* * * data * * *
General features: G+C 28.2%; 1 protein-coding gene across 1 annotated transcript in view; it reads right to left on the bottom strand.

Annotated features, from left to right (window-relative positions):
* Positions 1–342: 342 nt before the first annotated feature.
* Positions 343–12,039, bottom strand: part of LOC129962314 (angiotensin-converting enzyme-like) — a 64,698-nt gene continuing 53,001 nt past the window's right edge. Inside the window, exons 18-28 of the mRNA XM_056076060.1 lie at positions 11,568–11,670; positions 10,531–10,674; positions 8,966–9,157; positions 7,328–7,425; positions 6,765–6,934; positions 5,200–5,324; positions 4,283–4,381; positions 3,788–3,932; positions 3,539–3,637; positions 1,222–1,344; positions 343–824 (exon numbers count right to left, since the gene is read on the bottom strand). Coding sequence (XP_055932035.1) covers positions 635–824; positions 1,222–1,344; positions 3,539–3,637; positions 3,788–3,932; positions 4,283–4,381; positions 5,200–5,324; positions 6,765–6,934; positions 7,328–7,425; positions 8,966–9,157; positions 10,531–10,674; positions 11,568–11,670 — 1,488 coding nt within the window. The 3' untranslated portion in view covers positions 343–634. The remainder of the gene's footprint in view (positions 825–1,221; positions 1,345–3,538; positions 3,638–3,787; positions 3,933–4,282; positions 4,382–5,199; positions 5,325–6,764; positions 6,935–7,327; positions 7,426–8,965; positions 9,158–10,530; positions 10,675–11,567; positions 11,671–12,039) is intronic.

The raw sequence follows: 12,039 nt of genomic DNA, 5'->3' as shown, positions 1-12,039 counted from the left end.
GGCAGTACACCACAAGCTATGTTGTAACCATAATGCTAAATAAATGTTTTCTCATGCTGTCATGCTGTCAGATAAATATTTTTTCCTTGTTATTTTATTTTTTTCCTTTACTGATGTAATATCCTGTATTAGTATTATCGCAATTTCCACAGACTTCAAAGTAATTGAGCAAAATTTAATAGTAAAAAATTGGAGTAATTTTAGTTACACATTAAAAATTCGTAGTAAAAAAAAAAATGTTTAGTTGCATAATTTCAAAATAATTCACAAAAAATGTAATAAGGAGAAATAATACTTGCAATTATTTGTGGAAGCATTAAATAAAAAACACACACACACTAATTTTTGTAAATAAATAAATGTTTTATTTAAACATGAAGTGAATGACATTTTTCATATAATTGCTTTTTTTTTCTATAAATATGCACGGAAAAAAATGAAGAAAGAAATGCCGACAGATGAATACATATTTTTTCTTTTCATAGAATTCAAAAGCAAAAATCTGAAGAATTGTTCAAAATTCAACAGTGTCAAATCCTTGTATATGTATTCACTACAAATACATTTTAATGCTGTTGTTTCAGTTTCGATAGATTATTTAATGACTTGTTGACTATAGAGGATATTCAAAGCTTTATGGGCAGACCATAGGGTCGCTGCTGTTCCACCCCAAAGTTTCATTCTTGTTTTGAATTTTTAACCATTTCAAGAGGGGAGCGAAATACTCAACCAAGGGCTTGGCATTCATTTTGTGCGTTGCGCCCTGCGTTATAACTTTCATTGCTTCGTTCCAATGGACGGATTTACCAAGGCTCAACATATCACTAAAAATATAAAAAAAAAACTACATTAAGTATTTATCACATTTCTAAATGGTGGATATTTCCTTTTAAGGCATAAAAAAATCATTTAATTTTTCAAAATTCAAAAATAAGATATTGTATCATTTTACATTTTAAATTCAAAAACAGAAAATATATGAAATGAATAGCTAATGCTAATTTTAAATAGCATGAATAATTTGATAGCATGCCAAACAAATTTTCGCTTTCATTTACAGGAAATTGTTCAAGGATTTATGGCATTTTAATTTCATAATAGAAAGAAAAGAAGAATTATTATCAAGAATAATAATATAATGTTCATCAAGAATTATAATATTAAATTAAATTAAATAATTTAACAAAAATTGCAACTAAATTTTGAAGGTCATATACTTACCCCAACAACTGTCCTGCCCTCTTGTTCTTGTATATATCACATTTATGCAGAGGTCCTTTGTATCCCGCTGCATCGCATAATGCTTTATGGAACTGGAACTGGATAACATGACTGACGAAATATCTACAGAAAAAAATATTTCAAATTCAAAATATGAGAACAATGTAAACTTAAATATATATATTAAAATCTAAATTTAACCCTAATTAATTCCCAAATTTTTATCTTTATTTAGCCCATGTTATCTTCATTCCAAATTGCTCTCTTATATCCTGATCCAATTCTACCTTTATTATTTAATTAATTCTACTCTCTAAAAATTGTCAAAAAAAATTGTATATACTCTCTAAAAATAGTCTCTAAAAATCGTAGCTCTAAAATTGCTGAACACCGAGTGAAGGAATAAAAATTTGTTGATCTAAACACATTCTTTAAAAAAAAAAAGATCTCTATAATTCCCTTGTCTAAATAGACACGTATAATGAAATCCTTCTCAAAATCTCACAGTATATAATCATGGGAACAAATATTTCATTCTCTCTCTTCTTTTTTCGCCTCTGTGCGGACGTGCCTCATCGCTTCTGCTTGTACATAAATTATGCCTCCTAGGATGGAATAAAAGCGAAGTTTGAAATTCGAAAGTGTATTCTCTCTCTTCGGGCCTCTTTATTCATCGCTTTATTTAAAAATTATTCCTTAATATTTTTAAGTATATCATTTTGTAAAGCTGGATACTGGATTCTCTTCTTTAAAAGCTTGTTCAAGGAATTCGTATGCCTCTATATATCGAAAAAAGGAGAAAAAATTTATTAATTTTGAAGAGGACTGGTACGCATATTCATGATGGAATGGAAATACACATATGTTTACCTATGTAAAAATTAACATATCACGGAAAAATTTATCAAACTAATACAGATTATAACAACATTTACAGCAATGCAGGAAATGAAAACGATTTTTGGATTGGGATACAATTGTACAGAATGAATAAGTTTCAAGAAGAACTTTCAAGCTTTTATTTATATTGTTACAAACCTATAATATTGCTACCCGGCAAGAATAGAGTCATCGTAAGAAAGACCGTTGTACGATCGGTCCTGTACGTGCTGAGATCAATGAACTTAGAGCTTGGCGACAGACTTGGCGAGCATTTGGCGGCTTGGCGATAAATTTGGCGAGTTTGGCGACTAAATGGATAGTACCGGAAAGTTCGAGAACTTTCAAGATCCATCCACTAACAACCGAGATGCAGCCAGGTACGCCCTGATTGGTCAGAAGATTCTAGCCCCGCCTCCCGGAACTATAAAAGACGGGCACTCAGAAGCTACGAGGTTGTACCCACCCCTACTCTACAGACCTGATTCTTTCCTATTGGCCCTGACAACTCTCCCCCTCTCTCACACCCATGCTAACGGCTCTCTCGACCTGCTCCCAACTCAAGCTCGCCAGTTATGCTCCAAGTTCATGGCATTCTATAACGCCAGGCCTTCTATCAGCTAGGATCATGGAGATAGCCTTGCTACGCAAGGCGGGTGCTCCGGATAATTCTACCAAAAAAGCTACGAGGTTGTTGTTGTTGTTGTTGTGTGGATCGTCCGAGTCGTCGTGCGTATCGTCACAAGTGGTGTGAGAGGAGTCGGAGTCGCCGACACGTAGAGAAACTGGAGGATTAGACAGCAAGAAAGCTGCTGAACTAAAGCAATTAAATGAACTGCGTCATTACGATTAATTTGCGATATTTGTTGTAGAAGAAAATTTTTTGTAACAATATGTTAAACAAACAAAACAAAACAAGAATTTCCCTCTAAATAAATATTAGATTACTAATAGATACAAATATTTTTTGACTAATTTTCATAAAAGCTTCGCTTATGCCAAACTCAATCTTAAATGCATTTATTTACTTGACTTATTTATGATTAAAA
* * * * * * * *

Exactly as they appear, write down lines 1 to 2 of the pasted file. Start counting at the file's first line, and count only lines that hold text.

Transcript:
General features: G+C 28.2%; 1 protein-coding gene across 1 annotated transcript in view; it reads right to left on the bottom strand.

Annotated features, from left to right (window-relative positions):